Editor's note: This story is part of a multi-part series on the 2024 city and school board election. Find all the coverage that's been done so far right here.

Simplified: Sioux Falls Simplified sat down with each of the eight candidates hoping to have a seat on the City Council. Candidates were all asked (approximately) the same set of questions. Here's what they had to say after all those questions were asked.

Why it matters

  • Candidates also all had an opportunity to talk about any other topics that are important to them leading up to election day – including why they're the best person for the job. Here's what they had to say.

Another quick note: Candidates are listed in the order in which they're shared on the city election website. Answers are edited for length and clarity.

Is there a topic I didn't ask you about that you wanted to share an opinion on? Or is there anything else you want voters to know ahead of Election Day?

Jennifer Sigette, Northwest District*: "I would love them to reach out and meet me."

  • Sigette also noted that Family Park is in her district. The park recently saw some negative feedback from residents who weren't happy with some of the changes in the city's master plan. Sigette said it's something the City Council will need to talk about, as well as seeking additional feedback from people who use the park.
  • "There just needs to be some additional conversation."

Miranda Basye, Northeast District: Basye said one thing she'd like to do if elected is get more creative about regional partnerships and working with neighboring towns as well as Minnehaha and Lincoln County. "I'd love to think bigger and more regionally."

  • Basye also noted her upbringing in Sioux Falls and her family's business on North Cliff Avenue as shaping her experience. "I'm equipped to be an advocate for diverse people, and I have experience of being in a blue-collar, renting family who works all hours of the day.
  • "I believe public service at its core is being a conduit. I'm not going to claim to be an expert, but I'll sure ask questions."

Neil Jeske, Northeast District: "I've worked my way up. I was a garbage man for three years. I've been a truck driver for over a decade, almost 15 years. I've owned my own small business for almost a decade. I parked my semi truck to run for this position, and I'm going to be committed full-time."

  • He also said he's in favor of decriminalizing one ounce or less of cannabis.

David Zokaites, Northeast District: "I actually care. There is an honest guy out there who actually cares."

Ryan Spellerberg, Southwest District*: "I'm just not a very political person. I'm just coming in with a common sense approach and a business mindset. That's really my focus – just be common sense.

  • "(Voters) don't want people on the way far right or way the far left – just people who can keep Sioux Falls moving in the right direction."

Jordan Deffenbaugh, At-Large: "Too often we optimize for cars but not for our children, and that will be to our detriment moving into the future. I love hearing this idea that we're doing things for our future, for our children, and I find myself just wondering, where? Where is that investment?

  • That means too, looking at how we can incrementally develop amenities at the scale of kids on streets (for example, traffic calming, crosswalks, etc.)."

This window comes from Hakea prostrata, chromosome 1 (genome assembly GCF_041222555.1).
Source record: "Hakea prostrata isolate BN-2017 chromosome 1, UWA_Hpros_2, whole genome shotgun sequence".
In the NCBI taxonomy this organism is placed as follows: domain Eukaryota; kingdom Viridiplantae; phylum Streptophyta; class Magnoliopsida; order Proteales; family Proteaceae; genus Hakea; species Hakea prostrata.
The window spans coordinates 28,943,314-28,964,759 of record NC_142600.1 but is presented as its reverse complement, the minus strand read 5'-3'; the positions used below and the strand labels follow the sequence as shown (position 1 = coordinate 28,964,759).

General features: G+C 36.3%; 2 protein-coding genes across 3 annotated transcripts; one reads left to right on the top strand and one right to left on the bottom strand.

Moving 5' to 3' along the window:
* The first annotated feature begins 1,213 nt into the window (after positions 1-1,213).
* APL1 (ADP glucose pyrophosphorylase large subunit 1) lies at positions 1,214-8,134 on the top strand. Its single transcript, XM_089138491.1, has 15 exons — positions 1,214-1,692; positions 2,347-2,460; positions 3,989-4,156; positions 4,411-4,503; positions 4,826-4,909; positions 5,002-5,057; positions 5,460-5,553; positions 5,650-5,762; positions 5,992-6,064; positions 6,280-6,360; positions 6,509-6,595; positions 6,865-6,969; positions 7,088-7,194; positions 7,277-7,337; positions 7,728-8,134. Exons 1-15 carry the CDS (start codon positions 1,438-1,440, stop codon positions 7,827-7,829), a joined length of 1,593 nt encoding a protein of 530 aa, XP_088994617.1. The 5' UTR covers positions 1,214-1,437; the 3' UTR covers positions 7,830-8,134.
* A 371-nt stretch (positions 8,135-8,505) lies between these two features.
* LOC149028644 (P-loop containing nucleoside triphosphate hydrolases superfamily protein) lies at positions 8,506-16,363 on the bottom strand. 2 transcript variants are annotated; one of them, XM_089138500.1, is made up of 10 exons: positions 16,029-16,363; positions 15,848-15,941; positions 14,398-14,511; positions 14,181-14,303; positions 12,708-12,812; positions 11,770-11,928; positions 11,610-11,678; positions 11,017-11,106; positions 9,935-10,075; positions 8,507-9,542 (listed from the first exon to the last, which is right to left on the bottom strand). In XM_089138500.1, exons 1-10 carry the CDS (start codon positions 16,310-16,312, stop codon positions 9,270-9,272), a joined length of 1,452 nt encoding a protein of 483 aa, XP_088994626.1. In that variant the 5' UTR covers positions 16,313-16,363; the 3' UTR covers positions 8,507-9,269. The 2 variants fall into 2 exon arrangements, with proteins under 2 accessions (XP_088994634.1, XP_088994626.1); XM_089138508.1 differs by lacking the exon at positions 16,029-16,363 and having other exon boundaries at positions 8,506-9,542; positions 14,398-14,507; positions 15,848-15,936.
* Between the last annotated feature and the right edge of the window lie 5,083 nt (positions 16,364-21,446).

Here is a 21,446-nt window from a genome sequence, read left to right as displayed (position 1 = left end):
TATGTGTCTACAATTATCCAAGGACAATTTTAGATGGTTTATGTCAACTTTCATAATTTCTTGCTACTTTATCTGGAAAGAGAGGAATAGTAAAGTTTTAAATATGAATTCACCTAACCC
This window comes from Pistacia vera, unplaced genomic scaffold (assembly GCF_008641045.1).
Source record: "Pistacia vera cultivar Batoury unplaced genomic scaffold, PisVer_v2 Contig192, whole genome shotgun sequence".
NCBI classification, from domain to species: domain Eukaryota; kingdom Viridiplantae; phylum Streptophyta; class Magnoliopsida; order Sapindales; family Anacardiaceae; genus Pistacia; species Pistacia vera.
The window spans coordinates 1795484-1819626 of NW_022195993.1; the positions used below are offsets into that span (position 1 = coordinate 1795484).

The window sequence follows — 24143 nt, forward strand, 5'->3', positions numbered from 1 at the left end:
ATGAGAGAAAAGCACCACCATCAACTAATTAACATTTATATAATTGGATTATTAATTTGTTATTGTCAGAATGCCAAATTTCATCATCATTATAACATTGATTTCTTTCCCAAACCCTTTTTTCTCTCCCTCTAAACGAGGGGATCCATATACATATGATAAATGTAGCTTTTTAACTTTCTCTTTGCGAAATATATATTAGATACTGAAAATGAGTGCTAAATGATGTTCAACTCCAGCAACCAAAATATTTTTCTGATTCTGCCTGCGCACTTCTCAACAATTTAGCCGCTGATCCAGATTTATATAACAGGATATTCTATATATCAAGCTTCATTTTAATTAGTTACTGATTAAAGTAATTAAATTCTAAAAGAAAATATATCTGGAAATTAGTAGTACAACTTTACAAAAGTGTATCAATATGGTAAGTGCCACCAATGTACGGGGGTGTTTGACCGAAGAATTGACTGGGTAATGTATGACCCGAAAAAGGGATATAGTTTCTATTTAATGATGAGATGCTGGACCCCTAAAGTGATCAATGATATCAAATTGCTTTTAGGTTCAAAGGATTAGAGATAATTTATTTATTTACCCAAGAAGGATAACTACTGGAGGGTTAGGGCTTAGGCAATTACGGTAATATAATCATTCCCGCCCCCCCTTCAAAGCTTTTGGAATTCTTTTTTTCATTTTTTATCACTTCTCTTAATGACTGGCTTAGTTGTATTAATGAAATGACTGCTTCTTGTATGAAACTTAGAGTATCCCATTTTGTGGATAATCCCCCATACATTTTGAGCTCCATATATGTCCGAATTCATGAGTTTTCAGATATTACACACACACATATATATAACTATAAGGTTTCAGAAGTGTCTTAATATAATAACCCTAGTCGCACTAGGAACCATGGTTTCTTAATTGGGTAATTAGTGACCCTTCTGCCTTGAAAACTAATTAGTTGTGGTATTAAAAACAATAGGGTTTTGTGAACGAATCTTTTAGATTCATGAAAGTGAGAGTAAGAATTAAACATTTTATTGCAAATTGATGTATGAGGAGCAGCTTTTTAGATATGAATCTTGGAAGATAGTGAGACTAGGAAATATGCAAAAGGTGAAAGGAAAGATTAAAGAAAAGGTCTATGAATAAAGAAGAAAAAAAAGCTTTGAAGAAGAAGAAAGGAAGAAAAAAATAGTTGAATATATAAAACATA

• Deffenbaugh also noted a desire to better engage the community in conversations about improving their neighborhoods, as well as a desire to see more indoor recreation space throughout the city – but not all concentrated in one area like the proposal to put it at the convention center.

Richard Thomason, At-Large: Thomason said he wants voters to know he plans to be as accessible as he can be if elected. He added:

  • "I want what's best for Sioux Falls, and I will thoroughly research everything that comes to me, listen to pros and cons and talk to all parties involved."

Allison Renville, At-Large: "I want people to know that I'm actually an established candidate. ... My political involvement extends over 20 years. I created the first political action committee (Dakotas for America) on the reservation where I exercised our tribal sovereignty.

  • I'm also an independent. I left the party because I identify with a lot of Americans who feel not just disillusioned but isolated in the political process ... I am not just a stakeholder in South Dakota but I have a huge network of people behind me. I'm literally one degree away from some of the most powerful Native Americans in the country, and I'm also a media consultant, so I've had a lot of coverage."

Want to learn more about the candidates?

See who they are and why they're running here:

Meet the people who want to represent you on the Sioux Falls City Council
Four of the eight Sioux Falls City Council seats will have new faces after the April 9 election. Here’s an easy look at who’s running to represent you.

And then get their thoughts on childcare:

What City Council candidates have to say about childcare
It costs more in one year to send your kid to a childcare center in Sioux Falls than it would to send them to a South Dakota state university.

And then see what they have to say about housing:

What City Council candidates have to say about housing
According to recent data from Augustana, the greatest housing shortage is among those who make 30% or less the area median income (AMI) – which is $17,350 for an individual.

Find the full guide to elections here.